Joe Strummer - The Mescaleros
Joe Strummer and The Mescaleros - For Joe, an Indian Summer.

Joe Strummer And The Mescaleros – Glastonbury 1999 – Past Daily Soundbooth

Joe Strummer - The Mescaleros

Joe Strummer and The Mescaleros – For Joe, an Indian Summer.

Joe Strummer and The Mescaleros – Live at Glastonbury 1999 – BBC Radio 1 –

Joe Strummer and The Mescaleros in what was one of their first live gigs, at Glastonbury in 1999. Having only gotten together in June of that year – this set at Glasto took place on June 26th, so they must’ve been fresh out of the rehearsal studio for this gig, having only played one earlier gig, a few days before.

The Mescaleros were the backing band for Joe Strummer, formed in 1999, which went on to make three albums prior to Strummer’s death in 2002.

Many of the band members were multi-instrumentalists. The original line up consisted of Strummer on vocals and guitar, Antony Genn on guitar, Scott Shields on bass, Martin Slattery on keyboards and guitar, as well as flute and saxophone on select songs, Pablo Cook on various percussion instruments and Steve Barnard on drums, using his stage moniker “Smiley”. Richard Flack was also employed to use effects and instruments.

The Mescaleros rose out of Strummer’s work with Pablo Cook and Richard Norris. The three of them originally came together to write the soundtracks for two short films, Tunnel of Love, and Question of Honour. The song “Yalla Yalla” was originally written by this trio, and mixed by Antony Genn. Once Genn was brought on board, a new song “Techno D-Day” was recorded, at which point Strummer, at the behest of Genn, began recording a new record.

The original drummer, Ged Lynch, left the band before recording on Rock Art & The X-Ray Style was complete and Smiley (Robbie Williams’ former drummer) was brought in to finish recording. Shields and Slattery were recruited through a number of contacts with the band. Slattery had also appeared on Robbie Williams’ Life Thru a Lens album, and Scott Shields was a friend of Slattery’s. Oddly enough, in the initial lineup, only Smiley was playing the instrument which he knew best.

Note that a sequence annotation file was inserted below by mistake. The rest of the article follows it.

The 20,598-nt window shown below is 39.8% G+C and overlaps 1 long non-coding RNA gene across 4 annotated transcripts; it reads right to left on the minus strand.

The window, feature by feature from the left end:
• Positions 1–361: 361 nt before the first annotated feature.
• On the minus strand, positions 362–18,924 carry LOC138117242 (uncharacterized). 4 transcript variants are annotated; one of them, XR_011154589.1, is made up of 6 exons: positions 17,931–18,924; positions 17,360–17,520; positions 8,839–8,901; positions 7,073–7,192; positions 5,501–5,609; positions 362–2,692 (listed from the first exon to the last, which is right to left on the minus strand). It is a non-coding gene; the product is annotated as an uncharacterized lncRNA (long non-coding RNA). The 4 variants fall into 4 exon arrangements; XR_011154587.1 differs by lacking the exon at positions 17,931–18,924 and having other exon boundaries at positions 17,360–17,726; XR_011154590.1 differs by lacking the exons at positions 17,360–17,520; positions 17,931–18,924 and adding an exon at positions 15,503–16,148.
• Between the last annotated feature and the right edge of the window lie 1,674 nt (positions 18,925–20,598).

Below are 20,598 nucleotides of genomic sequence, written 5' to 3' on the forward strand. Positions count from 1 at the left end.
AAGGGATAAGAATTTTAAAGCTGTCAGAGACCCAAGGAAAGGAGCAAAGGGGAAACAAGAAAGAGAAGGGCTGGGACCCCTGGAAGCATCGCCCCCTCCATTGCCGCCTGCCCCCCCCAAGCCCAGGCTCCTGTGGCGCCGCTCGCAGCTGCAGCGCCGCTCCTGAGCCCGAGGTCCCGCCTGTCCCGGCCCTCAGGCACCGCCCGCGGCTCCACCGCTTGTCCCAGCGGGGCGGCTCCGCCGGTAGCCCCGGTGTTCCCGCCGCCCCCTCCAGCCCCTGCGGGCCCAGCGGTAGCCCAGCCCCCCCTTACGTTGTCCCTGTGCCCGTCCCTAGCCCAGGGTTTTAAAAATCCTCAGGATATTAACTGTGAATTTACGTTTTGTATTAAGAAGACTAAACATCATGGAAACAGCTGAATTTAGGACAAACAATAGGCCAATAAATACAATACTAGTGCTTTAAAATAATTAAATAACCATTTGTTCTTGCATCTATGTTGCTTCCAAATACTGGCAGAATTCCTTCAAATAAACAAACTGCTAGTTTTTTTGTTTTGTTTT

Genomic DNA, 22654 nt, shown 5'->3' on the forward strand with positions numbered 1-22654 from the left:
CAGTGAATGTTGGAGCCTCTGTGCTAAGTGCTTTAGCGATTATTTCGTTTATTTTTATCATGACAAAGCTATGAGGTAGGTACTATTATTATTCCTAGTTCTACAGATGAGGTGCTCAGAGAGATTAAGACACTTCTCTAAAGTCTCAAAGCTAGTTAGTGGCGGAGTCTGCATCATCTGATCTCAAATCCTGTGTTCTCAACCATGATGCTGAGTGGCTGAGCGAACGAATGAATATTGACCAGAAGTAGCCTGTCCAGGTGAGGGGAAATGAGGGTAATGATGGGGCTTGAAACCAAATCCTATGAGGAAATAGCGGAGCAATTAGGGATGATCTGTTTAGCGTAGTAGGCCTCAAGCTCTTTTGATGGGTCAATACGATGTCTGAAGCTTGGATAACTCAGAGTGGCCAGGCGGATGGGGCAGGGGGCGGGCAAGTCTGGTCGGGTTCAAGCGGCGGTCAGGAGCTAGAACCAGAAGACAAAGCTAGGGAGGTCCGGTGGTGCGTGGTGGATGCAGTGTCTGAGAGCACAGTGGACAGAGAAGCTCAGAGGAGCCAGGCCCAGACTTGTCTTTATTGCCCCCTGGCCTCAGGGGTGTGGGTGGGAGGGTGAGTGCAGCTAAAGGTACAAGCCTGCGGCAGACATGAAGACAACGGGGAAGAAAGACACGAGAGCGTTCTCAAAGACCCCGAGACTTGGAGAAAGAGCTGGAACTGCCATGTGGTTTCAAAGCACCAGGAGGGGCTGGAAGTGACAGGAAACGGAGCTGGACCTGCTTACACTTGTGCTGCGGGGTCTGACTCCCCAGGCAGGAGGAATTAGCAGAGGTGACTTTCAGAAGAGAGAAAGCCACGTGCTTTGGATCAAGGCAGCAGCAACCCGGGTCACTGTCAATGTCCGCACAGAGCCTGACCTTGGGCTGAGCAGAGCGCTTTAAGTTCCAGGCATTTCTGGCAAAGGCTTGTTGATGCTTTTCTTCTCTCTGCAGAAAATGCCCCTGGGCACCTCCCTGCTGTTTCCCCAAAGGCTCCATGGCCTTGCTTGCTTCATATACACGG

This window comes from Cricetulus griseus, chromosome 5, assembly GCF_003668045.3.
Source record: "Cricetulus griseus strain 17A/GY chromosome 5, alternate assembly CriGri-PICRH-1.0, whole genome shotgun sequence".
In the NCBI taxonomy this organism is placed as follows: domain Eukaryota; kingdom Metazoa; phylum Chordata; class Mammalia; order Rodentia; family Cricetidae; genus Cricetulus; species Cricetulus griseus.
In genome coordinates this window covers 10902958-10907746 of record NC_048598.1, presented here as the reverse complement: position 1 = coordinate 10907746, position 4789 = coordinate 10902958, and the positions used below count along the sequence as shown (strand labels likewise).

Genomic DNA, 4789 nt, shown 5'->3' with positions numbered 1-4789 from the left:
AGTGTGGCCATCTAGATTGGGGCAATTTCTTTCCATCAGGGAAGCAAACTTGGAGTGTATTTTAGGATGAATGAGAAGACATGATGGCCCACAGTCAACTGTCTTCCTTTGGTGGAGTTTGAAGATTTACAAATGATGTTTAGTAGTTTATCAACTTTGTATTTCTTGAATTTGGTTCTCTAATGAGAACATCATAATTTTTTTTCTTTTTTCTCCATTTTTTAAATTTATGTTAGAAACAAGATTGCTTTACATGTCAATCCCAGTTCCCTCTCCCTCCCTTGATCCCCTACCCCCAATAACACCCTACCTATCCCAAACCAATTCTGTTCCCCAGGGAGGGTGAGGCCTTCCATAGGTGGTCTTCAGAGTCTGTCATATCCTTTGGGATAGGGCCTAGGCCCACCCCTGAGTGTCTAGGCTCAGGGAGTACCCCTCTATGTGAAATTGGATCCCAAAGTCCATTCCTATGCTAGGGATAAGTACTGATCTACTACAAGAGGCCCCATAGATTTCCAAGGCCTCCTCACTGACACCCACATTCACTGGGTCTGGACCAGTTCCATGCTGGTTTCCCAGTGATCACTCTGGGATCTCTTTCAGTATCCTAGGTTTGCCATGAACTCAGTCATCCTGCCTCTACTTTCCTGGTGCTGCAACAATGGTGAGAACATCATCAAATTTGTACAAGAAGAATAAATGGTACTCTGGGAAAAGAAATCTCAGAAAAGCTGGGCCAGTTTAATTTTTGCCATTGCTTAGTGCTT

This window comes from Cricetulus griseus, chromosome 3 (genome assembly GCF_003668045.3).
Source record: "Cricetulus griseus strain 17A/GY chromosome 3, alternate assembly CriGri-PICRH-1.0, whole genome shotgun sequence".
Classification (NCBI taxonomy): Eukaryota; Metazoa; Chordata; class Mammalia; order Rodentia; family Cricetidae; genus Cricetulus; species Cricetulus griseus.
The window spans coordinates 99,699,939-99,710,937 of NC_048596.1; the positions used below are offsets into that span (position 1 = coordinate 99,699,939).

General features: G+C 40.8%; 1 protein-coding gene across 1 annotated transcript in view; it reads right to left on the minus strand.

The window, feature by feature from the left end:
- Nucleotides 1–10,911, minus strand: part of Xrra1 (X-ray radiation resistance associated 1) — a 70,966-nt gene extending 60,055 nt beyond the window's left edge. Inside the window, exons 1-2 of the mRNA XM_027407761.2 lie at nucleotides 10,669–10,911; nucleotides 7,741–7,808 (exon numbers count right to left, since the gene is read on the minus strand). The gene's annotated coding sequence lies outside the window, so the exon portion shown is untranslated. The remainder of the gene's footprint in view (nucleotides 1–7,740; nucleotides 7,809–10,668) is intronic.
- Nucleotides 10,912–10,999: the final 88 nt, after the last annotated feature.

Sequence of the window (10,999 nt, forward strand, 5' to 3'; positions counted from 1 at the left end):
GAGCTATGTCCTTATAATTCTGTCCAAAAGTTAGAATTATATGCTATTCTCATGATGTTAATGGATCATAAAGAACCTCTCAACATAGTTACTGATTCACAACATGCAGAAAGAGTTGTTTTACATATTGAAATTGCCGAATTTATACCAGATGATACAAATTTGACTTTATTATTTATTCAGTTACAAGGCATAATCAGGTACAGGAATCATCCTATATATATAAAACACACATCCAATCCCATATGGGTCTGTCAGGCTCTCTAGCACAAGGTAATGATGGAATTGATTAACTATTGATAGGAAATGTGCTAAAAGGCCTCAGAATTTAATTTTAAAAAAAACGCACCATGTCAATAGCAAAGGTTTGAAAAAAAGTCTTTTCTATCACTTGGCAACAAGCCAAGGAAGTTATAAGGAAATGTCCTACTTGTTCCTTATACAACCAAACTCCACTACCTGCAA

Genn reportedly did not have the ability to play sufficient lead guitar, hence Slattery was brought in. He, however, was trained in horns and keyboards and was a multi-instrumentalist. Strummer once joked that Slattery could play a hole in the windshield of the tour bus. Shields had previously been a drummer but was recruited to play bass, and later guitar.

The Mescaleros’ first gig was in Antony Genn’s hometown of Sheffield at The Leadmill on 5 June 1999. They toured extensively for the next six months, including playing the Glastonbury Festival, the U.S., and Europe. 2000 saw the band play Big Day Out in Australia & New Zealand, plus tour Japan.

The band signed with the Californian punk label Hellcat Records, and issued three albums. Following the release of the first, Rock Art and the X-Ray Style, they toured England and North America; sets included several Clash-fan favourites.

Singer-songwriter Tymon Dogg, a longtime friend of Joe Strummer, joined the band in 2000 playing violin and Spanish guitar. He contributed some of the tunes on Global A Go-Go, including “Mondo Bongo”.

Honorary Mescaleros include John Blackburn and Jimmy Hogarth, both of whom played bass in place of Scott Shields on the 2000 tour supporting The Who, which was also Tymon Dogg’s first tour with the band. Andy Boo, Joe’s guitar tec also appeared in the Mescaleros line up in place of Pablo Cook on percussion at a gig in Finland 1999.

Following the departure of Genn and Smiley, Scott Shields moved to guitar, Simon Stafford was brought on board to play bass, and Luke Bullen was recruited to play drums. Pablo Cook left in August 2001 to join Moby.

Following the release of Global A Go-Go, Joe Strummer and the Mescaleros mounted a 21-date tour of North America, Britain, and Ireland. Once again, these concerts featured Clash material (“London Calling”, “Rudie Can’t Fail”), as well as classic covers of reggae hits (“The Harder They Come”, “A Message to You, Rudy”) and regularly closed the show with a nod to Joey Ramone by playing The Ramones’ “Blitzkrieg Bop”.

Musically, the Mescaleros continued the genre mixing that Strummer was known for during his time with The Clash. Elements of reggae, jazz, funk, hip hop, country, and of course punk rock can be found in the three Mescaleros releases.

The band is also the subject of a documentary by Dick Rude titled Let’s Rock Again! which was released on 27 June 2006. The band also appear on many DVDs and have had several of their songs appear in major films such as Black Hawk Down and Mr. & Mrs. Smith. One song, “Johnny Appleseed,” was used as the theme song to the HBO series John From Cincinnati.

Joe Strummer & the Mescaleros’ last ever concert was on 22 November 2002, in Liverpool. Strummer died of a congenital heart defect on 22 December 2002 after returning home from walking his dogs.

As a reminder, here is a short excerpt from that concert (I will run the complete show at some point – no worries). Crank it up and check it out.


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